So both sides have problems to deal with, and both may have to fight unexpected by-elections to retain MPs.

That said, there is one persistent problem for the government in all this. It’s widely acknowledged that this is not a good look, that the government needs “clear air” to talk about things that “matter to voters”. And that’s true.

But the bigger problem, to my mind, is not so much the government’s inability to talk about important things; it’s the fact it prevents the government from actually doing those important things. No doubt Turnbull is doing his best behind closed doors – but imagine how much time the citizenship mess is taking right now, how much energy is going into the political wargaming. If Shorten was really cunning, that’s the argument he’d put to the prime minister: Get this done in early December, mate. You want to launch into 2018 with both guns blazing? You’re going to need those last few weeks in December for thinking about actual policy. Because if there’s still any chance of you winning, that’s how it’ll be done.

Somehow, I doubt the chats between the two men are quite that friendly. 

Writing this column has been an honour and a joy, but it’s time for me to do something else. At the end of the year I’ll be leaving The Monthly Today to focus on some longer pieces. If you have any interest in replacing me, we’re now advertising the position. In the meantime, thanks so much for reading. 


In other news


MUSIC

Drakeworld

The exhausting omnipotence of Drake

Anwen Crawford

“Drake sets his various pleas to lovely vocal melodies, but you wouldn’t say that he has a great voice. Drake has a Drake voice. Once you’ve heard it, you can’t mistake it – he has a certain nasality of tone – but you’d be hard-pressed to remember it if Drake was only singing in the subway. Drake is worth US$90 million, according to Forbes magazine. A lot of that money comes from touring. Drake tours Australia this month: a general admission ticket within shouting distance of the stage will set you back more than $400, which is no longer an unusual price to pay for the privilege of attending a concert by an A-list performer. ‘Long as the outcome is income,’ Drake once rapped, while boasting – and also complaining – about his tax bracket. Drake’s voice is as ordinary as tax.”read on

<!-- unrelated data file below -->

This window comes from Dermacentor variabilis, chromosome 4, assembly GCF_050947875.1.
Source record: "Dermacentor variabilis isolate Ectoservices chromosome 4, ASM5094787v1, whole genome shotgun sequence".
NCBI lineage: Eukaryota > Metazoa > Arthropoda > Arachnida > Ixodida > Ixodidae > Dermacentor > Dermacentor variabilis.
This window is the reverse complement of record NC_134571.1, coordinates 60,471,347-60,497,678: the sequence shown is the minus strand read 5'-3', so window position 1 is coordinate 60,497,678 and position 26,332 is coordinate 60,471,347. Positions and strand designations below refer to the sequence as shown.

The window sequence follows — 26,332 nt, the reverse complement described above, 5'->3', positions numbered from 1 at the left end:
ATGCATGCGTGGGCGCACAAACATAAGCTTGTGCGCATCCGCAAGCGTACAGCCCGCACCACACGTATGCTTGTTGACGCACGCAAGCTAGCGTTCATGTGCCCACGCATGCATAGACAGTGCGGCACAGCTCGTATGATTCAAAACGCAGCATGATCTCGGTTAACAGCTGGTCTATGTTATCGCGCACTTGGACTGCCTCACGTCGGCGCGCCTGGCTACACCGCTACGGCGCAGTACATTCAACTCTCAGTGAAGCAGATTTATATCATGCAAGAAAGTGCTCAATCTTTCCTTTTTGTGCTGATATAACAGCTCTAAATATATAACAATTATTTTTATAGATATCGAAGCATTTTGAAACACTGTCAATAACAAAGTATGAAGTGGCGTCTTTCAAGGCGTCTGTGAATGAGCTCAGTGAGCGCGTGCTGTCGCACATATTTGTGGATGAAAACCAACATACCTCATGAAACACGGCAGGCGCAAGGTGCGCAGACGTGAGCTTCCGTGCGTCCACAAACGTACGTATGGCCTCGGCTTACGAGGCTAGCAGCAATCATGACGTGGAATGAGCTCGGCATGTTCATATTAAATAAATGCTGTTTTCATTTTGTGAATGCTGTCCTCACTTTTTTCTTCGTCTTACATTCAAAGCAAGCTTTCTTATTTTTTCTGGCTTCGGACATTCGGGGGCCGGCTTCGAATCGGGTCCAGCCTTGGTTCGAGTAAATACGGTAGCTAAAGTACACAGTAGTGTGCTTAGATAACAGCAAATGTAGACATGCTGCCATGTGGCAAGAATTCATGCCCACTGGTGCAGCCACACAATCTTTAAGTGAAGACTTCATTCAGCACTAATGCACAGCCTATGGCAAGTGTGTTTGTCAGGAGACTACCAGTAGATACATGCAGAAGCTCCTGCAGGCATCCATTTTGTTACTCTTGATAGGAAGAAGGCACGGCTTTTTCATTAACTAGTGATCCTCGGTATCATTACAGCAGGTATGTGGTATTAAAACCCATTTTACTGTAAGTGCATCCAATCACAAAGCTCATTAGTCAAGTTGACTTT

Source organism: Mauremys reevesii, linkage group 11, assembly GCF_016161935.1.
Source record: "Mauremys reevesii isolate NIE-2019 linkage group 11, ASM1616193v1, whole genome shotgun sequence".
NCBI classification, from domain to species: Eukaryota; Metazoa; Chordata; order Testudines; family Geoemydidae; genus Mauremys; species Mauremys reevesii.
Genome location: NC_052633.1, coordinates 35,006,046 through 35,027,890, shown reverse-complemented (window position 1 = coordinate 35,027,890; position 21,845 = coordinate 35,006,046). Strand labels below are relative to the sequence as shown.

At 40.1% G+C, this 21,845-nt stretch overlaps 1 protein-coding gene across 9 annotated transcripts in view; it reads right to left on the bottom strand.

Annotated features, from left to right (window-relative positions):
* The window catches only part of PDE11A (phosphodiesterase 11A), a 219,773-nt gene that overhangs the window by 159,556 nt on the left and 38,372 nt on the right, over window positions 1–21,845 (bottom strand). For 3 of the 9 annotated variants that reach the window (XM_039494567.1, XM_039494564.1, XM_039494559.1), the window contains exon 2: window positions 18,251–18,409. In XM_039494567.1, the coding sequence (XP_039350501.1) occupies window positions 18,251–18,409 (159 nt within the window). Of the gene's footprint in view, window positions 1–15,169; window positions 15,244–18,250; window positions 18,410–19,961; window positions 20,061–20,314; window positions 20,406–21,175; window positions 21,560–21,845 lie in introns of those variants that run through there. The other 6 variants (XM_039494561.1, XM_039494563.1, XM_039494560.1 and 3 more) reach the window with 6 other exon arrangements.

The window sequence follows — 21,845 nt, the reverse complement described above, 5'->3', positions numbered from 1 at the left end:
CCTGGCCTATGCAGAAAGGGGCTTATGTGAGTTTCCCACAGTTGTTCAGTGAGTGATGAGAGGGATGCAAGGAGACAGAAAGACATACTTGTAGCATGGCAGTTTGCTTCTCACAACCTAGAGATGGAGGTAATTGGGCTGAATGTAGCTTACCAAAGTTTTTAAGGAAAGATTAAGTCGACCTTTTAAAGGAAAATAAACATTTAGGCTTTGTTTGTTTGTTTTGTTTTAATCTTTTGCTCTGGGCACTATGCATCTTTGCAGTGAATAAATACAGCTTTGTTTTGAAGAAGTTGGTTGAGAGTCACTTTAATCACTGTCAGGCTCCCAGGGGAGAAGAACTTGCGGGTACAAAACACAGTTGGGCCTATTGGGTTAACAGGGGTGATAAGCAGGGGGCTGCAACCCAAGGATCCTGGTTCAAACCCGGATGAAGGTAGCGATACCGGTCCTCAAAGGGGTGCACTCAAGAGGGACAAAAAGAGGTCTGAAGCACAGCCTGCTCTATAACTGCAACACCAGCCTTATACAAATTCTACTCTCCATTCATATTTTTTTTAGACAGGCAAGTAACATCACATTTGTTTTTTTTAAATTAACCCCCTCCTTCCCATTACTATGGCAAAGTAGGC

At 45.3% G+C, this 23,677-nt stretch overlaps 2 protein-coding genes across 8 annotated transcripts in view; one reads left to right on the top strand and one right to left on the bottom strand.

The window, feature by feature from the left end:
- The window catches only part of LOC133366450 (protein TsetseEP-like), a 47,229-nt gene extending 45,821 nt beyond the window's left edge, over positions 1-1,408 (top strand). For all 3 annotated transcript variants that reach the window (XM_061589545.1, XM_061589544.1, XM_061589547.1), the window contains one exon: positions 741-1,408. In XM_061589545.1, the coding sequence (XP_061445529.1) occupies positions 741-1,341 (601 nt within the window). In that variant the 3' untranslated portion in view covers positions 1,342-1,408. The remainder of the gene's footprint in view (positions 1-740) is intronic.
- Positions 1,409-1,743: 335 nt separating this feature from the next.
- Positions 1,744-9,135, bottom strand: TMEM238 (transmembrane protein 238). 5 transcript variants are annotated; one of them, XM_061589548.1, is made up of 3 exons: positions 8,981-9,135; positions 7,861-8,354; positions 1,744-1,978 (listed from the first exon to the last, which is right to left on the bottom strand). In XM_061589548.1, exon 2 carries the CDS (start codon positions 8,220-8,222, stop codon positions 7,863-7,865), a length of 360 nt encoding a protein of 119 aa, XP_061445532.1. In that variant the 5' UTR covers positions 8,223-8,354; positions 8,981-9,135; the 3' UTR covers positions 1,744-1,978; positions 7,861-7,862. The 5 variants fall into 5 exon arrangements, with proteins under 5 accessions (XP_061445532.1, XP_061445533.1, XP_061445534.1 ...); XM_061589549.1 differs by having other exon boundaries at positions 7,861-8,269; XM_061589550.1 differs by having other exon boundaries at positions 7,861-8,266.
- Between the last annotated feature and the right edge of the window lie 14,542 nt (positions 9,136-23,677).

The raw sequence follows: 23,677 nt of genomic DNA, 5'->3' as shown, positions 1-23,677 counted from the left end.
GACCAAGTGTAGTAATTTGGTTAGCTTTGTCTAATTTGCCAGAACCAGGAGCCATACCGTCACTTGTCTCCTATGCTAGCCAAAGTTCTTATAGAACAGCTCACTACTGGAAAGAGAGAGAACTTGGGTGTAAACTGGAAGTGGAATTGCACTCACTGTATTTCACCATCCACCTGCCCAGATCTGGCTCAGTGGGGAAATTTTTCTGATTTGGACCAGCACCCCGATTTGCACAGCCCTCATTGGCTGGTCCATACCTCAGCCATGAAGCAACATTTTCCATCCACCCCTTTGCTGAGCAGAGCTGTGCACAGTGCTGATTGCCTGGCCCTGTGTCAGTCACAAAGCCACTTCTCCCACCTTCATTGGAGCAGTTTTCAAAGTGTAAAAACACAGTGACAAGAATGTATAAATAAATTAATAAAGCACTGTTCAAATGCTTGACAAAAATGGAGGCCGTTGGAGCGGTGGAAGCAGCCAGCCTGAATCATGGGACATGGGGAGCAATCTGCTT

ART

Liveworks in review: ambitious, engrossing

The annual festival of experimental art energised Sydney’s Carriageworks over ten days

Fiona McGregor

“As night fell, the performers got more feral, stopping to rub their arses on tree trunks, or pull their pants down and squat in the bushes. At one stage, our group engulfed a man walking his dog; with no idea what was going on, infected by the humour, he stayed for a while. A smart, funny experiment in flocking, [Lz Dunn’s] Aeon showed how easily we follow, and stick together. The soundtrack was an intriguing mix of bird calls and city noise, but performances that rely on technology always risk losing a key component: my speaker wouldn’t have been the only one to conk out well before the end.”READ ON

Sean Kelly

Sean Kelly is a columnist for The Sydney Morning Herald and The Age, and was an adviser to Labor prime ministers Julia Gillard and Kevin Rudd.

@mrseankelly